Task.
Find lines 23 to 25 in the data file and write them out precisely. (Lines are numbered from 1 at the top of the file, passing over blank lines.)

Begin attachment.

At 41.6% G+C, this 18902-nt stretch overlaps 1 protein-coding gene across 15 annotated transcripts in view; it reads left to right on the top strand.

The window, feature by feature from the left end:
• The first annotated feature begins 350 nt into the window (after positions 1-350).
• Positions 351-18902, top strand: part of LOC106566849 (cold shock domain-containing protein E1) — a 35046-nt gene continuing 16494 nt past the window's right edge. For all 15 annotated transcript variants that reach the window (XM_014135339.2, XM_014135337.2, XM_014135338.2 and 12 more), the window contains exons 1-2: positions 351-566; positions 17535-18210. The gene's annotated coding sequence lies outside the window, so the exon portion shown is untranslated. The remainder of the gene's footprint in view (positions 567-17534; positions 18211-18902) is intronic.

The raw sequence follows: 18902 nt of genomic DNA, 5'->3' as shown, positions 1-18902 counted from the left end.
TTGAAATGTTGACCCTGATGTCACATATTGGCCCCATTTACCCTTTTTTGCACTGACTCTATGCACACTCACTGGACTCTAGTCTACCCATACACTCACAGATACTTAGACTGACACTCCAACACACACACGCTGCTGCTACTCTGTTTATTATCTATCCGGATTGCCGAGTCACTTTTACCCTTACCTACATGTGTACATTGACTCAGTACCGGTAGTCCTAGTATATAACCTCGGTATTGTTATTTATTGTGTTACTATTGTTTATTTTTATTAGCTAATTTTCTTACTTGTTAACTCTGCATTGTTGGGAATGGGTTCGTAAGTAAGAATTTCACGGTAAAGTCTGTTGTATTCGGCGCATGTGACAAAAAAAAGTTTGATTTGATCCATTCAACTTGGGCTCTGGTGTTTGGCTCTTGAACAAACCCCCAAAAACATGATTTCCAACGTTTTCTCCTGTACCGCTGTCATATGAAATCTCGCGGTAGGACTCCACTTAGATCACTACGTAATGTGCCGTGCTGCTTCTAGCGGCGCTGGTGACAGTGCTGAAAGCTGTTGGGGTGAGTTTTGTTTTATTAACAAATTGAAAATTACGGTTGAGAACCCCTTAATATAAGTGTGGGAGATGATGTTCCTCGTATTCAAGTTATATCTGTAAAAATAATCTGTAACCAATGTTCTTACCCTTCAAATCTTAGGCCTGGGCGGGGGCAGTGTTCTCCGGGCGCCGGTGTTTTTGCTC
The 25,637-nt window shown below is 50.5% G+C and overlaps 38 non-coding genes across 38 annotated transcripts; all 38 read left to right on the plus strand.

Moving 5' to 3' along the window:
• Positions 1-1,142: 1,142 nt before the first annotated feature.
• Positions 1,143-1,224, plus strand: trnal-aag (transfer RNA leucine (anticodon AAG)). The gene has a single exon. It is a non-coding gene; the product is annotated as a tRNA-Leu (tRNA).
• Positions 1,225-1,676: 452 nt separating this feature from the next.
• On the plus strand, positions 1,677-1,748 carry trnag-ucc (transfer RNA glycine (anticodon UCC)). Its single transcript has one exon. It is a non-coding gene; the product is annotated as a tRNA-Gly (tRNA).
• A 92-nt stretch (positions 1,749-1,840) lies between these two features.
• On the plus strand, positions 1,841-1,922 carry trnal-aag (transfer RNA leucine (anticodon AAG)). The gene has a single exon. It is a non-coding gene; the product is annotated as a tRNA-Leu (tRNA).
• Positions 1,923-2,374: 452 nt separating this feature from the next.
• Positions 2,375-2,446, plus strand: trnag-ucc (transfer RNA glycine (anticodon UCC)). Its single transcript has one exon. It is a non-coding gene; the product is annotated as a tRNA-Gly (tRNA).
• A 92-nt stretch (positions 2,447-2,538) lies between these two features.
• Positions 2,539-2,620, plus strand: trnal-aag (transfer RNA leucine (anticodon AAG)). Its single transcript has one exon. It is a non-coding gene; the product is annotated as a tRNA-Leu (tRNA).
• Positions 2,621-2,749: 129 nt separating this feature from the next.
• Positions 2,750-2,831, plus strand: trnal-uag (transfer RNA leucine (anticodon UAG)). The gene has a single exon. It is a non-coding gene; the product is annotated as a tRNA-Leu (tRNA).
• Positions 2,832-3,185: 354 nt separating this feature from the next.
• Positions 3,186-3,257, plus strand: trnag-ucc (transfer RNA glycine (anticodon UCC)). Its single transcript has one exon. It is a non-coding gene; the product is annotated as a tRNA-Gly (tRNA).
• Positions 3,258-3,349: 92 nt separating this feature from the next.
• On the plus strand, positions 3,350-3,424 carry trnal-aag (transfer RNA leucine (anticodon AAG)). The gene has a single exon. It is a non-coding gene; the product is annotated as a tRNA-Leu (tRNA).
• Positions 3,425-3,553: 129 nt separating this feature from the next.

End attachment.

• Positions 3,258-3,349: 92 nt separating this feature from the next.
• On the plus strand, positions 3,350-3,424 carry trnal-aag (transfer RNA leucine (anticodon AAG)). The gene has a single exon. It is a non-coding gene; the product is annotated as a tRNA-Leu (tRNA).
• Positions 3,425-3,553: 129 nt separating this feature from the next.